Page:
Lapolo’s friendship transcended politics
Jimmy Odoki Acellam
The late Gulu Resident District Commissioner Major Santo Okot Lapolo has been described as a hands on and pragmatic leader whose death is not only a big loss for Acholi but Uganda.
Lapolo passed away on Saturday morning at Mulago Hospital after a referral from Gulu Regional Hospital where he was initially retreated after contracting Covid-19.
Rev. Fr. Okun-Lagoro Matthew who was a classmate with the late Lapolo at Namukora Primary School in the 1960’s said the late Lapolo worked closely with the Gulu Arch Diocese in boosting livelihoods.
Rev. Fr. Lagoro said it was at was Lapolo’s suggestion in 2017 for the Acholibur Parish Project [APP] initiated by Gulu Archbishop John Baptist Odama to grow cassava commercially. The project has 6,000 cassava farmers.
The Leader of Opposition in Parliament, Hon. Betty Aol Ocan said Lapolo was close to her family through her late husband, Lapwony Mike Ocan. Both the late Ocan and Lapolo taught physics and were later to meet in Kitgum where Lapolo was first District Internal Security Officer (DISO) before becoming a Resident Commissioner while Ocan was Headmaster at Kitgum High School.
‘‘We cherish his contributions and accomplishments. He left a great legacy,’’ said Betty Aol Ocan.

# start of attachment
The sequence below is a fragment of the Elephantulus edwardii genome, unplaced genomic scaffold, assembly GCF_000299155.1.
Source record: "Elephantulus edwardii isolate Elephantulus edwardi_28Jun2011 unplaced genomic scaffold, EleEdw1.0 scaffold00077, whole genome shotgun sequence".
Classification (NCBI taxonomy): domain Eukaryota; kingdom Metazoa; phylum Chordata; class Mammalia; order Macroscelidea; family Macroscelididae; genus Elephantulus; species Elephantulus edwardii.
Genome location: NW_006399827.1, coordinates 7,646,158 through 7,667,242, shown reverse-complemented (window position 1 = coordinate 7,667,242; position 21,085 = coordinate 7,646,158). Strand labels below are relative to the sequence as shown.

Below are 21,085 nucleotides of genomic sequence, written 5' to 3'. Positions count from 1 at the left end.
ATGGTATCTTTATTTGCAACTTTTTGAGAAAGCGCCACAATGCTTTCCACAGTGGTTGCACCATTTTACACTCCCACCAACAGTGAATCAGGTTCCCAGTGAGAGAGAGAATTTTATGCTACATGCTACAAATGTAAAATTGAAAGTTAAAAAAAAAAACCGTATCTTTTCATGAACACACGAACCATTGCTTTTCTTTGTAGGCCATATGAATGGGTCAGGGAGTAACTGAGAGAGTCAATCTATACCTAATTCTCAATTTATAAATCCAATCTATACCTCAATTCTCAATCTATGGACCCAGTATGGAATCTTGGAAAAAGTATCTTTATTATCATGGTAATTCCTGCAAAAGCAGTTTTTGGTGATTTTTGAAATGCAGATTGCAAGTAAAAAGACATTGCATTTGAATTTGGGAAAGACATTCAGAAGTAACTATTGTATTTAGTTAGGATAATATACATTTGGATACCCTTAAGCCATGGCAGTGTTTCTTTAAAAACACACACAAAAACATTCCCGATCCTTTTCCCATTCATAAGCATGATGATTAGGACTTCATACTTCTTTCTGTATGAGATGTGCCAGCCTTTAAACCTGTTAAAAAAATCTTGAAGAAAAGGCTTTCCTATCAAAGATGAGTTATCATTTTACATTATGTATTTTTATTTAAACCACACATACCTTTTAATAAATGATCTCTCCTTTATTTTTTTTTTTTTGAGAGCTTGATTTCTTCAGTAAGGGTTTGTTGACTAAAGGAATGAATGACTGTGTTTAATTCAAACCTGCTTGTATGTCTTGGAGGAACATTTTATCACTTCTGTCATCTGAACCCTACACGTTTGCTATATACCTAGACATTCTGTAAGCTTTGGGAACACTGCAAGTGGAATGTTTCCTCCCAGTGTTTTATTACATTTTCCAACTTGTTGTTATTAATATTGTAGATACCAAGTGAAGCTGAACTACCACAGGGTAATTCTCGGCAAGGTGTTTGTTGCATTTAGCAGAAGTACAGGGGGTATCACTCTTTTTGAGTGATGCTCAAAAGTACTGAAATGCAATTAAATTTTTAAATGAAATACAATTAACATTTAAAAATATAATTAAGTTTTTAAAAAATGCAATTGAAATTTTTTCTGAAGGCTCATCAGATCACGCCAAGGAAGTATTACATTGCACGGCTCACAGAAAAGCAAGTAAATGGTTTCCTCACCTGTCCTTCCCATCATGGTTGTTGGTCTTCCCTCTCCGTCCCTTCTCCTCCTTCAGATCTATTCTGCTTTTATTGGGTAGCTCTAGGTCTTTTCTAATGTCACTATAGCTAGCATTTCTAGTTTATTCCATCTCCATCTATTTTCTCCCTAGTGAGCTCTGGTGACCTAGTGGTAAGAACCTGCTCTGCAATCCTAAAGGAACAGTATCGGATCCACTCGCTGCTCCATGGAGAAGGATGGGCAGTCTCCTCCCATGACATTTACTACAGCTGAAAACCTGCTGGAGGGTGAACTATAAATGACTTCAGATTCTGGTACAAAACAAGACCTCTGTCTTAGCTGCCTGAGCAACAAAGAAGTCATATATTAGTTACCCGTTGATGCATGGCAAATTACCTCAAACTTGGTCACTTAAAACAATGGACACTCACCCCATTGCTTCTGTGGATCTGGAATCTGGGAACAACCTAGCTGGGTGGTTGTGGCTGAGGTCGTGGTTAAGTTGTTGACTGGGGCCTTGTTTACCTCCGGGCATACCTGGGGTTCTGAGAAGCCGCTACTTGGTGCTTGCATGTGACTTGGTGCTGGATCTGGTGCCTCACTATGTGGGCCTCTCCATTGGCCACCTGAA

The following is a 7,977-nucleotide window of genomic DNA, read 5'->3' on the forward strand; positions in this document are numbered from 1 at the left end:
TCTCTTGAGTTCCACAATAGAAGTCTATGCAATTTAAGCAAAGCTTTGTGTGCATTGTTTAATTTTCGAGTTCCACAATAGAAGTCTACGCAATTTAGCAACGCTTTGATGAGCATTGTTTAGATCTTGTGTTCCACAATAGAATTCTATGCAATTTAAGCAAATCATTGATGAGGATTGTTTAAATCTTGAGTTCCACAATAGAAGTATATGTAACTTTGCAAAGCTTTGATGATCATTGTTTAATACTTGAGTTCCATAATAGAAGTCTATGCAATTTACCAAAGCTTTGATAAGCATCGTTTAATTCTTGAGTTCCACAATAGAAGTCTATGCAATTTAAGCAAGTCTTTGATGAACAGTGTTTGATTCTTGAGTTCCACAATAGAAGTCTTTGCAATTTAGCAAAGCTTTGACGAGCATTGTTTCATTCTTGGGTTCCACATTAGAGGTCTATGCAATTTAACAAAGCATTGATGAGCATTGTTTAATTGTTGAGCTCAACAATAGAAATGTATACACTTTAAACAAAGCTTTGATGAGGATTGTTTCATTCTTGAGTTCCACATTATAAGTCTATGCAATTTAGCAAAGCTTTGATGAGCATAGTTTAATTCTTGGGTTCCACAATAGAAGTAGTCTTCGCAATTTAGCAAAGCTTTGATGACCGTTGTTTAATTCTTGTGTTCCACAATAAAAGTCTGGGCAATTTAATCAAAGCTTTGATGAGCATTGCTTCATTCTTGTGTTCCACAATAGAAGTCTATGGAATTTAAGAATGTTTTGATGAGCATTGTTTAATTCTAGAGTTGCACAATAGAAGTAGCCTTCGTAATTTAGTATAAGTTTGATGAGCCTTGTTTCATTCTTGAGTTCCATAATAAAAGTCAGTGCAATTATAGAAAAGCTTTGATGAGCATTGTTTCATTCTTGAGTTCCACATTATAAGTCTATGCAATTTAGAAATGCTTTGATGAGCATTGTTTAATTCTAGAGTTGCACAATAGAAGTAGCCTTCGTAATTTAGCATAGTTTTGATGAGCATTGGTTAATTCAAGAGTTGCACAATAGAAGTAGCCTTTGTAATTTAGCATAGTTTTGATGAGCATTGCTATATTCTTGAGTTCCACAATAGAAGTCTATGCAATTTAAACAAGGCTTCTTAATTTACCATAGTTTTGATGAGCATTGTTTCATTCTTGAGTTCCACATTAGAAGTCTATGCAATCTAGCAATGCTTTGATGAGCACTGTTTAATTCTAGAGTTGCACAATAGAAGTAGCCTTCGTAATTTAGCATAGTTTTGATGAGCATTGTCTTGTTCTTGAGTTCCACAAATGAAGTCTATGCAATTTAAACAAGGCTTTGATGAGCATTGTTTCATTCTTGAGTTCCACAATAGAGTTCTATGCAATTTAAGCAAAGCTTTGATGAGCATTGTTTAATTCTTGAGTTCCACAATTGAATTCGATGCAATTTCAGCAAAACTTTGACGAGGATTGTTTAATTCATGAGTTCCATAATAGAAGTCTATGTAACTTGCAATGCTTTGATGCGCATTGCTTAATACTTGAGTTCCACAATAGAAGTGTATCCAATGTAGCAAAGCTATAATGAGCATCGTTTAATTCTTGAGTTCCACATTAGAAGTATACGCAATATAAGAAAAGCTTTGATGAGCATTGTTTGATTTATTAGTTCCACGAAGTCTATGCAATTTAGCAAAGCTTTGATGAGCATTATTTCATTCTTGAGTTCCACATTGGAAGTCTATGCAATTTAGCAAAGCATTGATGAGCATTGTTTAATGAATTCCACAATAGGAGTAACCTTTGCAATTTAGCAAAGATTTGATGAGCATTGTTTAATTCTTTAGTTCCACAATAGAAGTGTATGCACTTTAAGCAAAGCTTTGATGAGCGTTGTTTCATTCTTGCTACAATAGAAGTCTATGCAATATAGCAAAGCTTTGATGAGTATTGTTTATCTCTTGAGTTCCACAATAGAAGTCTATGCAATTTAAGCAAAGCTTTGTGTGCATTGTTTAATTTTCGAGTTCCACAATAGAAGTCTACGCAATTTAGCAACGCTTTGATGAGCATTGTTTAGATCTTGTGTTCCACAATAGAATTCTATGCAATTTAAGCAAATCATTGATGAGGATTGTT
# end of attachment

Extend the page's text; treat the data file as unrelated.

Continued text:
Charles Rwomushana who worked in Pader as Resident District Commissioner and interacted with the late Lapolo credited him with reconciling the then National Resistance Army (NRA) with the people of Acholi and for contributing towards peace building in northern Uganda
In an interview with journalist Julius Ocungi for a chapter in the book, The Life and Legacy of Lapwony Micheal Ocan Anthology in 2019, Maj. Lapolo talks memorably about his background in teaching and relationship with the late Ocan.
After Kitgum, Lapolo was transferred to Gulu district as Resident District Commissioner replacing the popular and humorous Walter Ochora who had passed on. In Gulu the late Lapolo is credited with level-headed leadership that saw him work with Opposition learning leaders.
It is not common to find people in active government service who speak candidly about individuals deemed to be in ‘opposition’. In the book interview about Lapwony Ocan, Major Lapolo says:
“The experience of being forced to join the Holy Spirit Movement of Alice Lakwena had opened his (Ocan’s) eyes to how bad violence was. When he abandoned the [Lakwena] struggle, Ocan held no grudge or bitterness’’.
Lapolo’s background was in teaching before being recruited in the then National Resistance Army (NRA) in 1986. In 1987 he worked as a Mass Mobiliser for the NRA before being made an Assistant Counterintelligence Officer. From 1991-1993 he served at the Research Desk in ISO in Kampala. From ISO he became a District Internal Security Officer in 1994. From there on he served as Resident District Commissioner in Kitgum, Pader, Agago and finally Gulu. He was one of the longest serving Resident District Commissioners.
The Late Lapolo’s friendship transcended ideological divides. Major Santo Okot Lapolo’s death is a big blow. He will be missed not only by family and friends but the entire Northern Uganda and the country.
The late Lapolo was buried on Monday January 11,2021 at his ancestral home in Orom in Kitgum. He was 65.
The Writer is Coordinator Heart Sounds, Gulu